I can think of no better element in a photo shoot than creative freedom and trust. I had precisely that in my shoot for Barron’s / Wall Street Journal last week in Atlanta. Annie Chia, the photo director, sent me a handful of photos of music groups such as Nirvana, The Rolling Stones, and the Velvet Underground as direction for my session with the three investments consultants. The shoot was already off to a great start.
I was to shoot individual portraits as well as a group shot. Since I live in Columbus, Ohio and couldn’t scout the location in person, I asked them to send me photos of any room or area in the building that had a white or neutral wall. They had a small conference room with a white wall, which contained a large table. I arrived an hour early, pulled the table aside (it was too big to remove so I had to sit on during the shoot). I pulled my three Cactus flashes out of my Ona bag, setting two in front of the wall as background lights, and the key light in a godox octabox. I took a few selfies to check the light, and in ten minutes was ready to go.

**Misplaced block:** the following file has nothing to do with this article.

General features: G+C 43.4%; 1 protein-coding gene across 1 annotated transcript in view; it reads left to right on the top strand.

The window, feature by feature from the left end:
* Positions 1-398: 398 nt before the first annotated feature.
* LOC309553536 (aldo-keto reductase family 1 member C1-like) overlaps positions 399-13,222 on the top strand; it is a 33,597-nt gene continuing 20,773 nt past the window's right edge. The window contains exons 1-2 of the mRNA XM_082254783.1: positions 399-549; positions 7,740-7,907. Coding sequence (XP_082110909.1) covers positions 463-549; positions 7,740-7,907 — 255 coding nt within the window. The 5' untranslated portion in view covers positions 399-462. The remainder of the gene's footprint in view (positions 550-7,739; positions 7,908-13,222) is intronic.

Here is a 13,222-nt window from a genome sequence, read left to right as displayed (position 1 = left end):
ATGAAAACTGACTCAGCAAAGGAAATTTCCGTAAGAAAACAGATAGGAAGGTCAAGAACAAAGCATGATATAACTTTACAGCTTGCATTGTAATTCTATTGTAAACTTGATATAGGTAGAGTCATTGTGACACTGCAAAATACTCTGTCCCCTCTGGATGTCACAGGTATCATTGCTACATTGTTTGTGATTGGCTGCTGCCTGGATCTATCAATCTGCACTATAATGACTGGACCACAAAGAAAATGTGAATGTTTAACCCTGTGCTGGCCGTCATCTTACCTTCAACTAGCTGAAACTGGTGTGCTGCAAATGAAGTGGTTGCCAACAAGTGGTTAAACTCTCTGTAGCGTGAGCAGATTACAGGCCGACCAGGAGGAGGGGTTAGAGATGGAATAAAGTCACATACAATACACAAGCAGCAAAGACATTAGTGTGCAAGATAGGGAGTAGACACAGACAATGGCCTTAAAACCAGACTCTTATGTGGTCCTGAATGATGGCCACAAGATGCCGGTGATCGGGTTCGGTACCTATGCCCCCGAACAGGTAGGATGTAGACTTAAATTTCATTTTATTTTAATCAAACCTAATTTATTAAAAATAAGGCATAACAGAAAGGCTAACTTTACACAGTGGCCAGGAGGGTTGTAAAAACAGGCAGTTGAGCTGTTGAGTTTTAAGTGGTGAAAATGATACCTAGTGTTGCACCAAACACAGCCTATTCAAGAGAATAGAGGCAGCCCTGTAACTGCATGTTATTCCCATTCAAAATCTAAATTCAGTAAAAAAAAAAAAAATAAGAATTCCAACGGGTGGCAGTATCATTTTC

The subjects arrived and I took a range of portraits using the soft light from the octabox. That took about 5 minutes per person, so I decided to do another pass without the octabox, just using hard, direct light. Both I and the editor preferred the high contrast and crisp shadows. The images feel more timeless to me, like one of a band portrait from the 60’s.